The 1940s saw a good deal of traffic innovation as cities faced greater and greater automobile and pedestrian conflicts. While both Kansas City and Vancouver rolled out scrambles, their biggest proponent in the U.S., and the man for whom they would come to be known was Henry A. Barnes, father of the “Barnes Dance”.

Barnes stated in his autobiography:

As things stood now, a downtown shopper needed a four-leaf clover, a voodoo charm, and a St. Christopher’s medal to make it in one piece from one curbstone to the other. As far as I was concerned — a traffic engineer with Methodist leanings — I didn’t think that the Almighty should be bothered with problems which we, ourselves, were capable of solving.

Barnes became traffic Commissioner in New York City in 1962 and immediately looked to implement the solution that he had seen work so well. Within weeks intersections provided pedestrians free reign for 23 seconds of every 90-second light cycle. Success was declared not only in NYC, but across the nation. For a time the scramble saw wide international adoption and was a worldwide sensation.

But within a couple of decades, the heyday of the Barnes Dance was over. Drivers felt it was “unfair” to afford non-drivers so much access to roads and many Barnes Dances were retired. Between 2007 and 2013, another NYC Transportation Commissioner, Sadik-Kahn, took up Barnes’ mantle and forcefully returned to human-centric traffic management, à la the Barnes Dance, but such efforts have not seen anything resembling earlier growth.

A NYC study from 2017 showed that Barnes Dancers are much safer for everyone, but they appeared to increase delays for motorists, so the study recommended their deployment in only certain specific instances. But the general question is still how much delay offsets how much death and injury.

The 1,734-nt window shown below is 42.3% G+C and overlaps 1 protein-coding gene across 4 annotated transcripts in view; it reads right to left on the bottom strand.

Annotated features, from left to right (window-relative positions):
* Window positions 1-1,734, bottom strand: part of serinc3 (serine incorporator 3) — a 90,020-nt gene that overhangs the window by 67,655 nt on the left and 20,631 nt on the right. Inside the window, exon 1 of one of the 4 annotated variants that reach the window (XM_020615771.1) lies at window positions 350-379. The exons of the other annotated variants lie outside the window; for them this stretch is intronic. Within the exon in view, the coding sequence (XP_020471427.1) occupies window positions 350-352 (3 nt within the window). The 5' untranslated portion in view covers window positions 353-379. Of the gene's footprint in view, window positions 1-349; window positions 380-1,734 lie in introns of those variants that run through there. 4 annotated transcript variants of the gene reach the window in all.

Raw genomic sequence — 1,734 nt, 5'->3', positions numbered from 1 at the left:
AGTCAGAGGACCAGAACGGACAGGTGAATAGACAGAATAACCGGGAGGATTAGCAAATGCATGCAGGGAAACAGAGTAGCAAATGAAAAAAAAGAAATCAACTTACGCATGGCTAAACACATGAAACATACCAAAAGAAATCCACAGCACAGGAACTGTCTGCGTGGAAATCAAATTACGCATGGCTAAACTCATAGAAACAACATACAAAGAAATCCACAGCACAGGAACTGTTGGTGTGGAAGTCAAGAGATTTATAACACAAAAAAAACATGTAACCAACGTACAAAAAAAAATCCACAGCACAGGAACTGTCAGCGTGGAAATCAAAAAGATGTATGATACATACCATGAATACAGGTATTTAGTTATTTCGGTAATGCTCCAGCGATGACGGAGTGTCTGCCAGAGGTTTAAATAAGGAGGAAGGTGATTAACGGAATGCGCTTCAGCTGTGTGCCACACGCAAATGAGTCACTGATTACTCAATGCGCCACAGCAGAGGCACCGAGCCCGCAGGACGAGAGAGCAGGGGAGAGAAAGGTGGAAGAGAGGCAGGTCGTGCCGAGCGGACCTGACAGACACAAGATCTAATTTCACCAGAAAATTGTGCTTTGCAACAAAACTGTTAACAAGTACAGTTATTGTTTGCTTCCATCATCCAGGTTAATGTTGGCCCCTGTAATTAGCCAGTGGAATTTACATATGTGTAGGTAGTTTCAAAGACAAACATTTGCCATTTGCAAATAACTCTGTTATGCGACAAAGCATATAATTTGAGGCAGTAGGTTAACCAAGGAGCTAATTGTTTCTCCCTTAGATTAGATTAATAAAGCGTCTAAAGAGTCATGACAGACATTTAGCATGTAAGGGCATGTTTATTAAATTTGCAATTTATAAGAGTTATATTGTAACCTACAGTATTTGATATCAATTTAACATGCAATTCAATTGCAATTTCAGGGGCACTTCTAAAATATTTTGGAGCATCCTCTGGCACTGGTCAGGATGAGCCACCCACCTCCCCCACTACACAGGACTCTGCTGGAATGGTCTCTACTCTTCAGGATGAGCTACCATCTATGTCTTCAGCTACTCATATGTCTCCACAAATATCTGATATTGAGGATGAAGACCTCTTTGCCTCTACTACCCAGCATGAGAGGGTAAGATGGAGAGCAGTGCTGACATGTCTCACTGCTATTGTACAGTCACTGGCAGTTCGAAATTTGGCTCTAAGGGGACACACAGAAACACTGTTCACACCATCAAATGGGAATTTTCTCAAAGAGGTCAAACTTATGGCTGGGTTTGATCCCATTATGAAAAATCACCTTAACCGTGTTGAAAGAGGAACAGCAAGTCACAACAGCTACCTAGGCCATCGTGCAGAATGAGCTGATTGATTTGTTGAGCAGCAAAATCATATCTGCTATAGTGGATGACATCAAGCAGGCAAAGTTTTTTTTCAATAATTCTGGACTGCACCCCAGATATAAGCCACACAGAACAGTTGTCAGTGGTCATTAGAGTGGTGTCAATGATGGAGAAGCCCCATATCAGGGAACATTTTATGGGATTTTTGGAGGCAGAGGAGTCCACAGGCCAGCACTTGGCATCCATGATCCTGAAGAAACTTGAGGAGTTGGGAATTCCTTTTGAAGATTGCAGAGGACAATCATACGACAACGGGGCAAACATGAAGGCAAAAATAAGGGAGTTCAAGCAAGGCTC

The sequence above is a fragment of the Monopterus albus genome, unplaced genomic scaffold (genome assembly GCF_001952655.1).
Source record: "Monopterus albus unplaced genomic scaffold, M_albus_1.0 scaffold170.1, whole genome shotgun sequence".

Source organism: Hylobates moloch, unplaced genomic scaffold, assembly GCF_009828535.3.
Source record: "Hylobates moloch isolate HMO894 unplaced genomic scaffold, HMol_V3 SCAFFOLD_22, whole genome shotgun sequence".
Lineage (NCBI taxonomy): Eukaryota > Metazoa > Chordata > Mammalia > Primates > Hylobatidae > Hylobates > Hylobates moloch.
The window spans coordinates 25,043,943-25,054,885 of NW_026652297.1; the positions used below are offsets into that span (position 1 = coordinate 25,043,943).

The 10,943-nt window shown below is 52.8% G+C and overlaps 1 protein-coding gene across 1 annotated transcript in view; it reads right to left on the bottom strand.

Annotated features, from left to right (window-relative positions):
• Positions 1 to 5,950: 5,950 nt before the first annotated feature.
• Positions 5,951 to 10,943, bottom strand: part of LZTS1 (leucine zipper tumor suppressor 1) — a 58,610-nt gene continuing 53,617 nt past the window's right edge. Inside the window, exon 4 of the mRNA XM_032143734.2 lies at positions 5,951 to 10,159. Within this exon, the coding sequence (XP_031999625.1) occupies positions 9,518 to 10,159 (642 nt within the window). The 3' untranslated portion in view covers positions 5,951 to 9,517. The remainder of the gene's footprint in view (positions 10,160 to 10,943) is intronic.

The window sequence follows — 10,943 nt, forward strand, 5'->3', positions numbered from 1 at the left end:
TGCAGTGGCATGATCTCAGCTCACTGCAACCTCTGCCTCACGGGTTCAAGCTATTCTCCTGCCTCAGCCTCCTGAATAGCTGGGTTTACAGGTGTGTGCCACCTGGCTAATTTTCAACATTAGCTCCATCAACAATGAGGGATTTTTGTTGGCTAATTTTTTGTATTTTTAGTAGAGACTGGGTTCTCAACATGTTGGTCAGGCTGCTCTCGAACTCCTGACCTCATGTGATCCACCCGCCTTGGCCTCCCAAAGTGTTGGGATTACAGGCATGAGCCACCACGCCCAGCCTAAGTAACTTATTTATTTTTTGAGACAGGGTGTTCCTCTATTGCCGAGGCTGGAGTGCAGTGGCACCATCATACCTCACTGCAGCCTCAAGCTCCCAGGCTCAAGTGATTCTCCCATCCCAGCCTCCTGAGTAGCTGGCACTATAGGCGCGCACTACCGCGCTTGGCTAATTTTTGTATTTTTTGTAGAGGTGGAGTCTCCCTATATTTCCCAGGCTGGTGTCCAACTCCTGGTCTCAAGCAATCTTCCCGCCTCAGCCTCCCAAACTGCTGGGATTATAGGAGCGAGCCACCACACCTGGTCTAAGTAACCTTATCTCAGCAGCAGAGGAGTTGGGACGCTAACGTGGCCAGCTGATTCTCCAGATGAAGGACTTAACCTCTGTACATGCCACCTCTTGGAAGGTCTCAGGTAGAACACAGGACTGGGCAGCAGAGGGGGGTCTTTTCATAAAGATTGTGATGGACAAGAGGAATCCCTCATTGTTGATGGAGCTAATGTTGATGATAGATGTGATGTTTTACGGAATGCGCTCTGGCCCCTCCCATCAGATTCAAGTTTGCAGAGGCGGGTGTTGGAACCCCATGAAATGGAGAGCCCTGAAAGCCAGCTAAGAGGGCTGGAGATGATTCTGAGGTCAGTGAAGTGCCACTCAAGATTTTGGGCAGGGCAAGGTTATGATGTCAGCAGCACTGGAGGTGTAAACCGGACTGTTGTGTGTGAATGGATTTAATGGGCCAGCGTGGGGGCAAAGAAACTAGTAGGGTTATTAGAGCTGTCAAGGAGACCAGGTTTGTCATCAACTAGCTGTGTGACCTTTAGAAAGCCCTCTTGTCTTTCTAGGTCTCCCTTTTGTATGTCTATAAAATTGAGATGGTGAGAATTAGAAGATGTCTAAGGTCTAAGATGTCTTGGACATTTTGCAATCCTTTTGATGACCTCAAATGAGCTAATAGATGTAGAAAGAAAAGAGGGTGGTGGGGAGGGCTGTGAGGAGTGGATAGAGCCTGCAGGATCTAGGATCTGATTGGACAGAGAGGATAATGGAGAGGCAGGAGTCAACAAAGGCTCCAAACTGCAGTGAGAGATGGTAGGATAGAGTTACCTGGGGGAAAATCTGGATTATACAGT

In Anchorage, intersections like Lake Otis and Tudor have been redesigned and rebuilt every few years. Many will argue that, in each case, the rebuilding decreased pedestrian and bicycle safety. Presently, non-motorists may have to wait three or more minutes for a walk signal, and then race the short signal to safety, and only then dodge cars in slip lanes. Might a 30 second Barnes Dance every 120 seconds be better all the way around? Places like Minneapolis (a NACTO city) think that it’s time to roll them back out. Should Anchorage be listening?

The bottom line is that we are injuring and killing the most vulnerable in our transportation corridors, and we have taken no action to do anything about this calamitous state of affairs other than wringing our hands, passing aspirational ordinances unsupported by public safety officials, and giving lip service to ideas like VisionZero and SafeStreets. We have no cycletrack, sidewalks are typically half the width or less of the municipal design standards, MUTs are too narrow and are in disrepair, bike lanes are a deadly joke, speeding and red light running are endemic, and the human toll rises and rises.

The NTSB recently made a number of recommendations to increase bicyclist and pedestrian safety. We need to change our designs so that infrastructure is not auto-centric, and we need automated speed and signal enforcement. Before we start dancing in the street, we need to make our streets safe.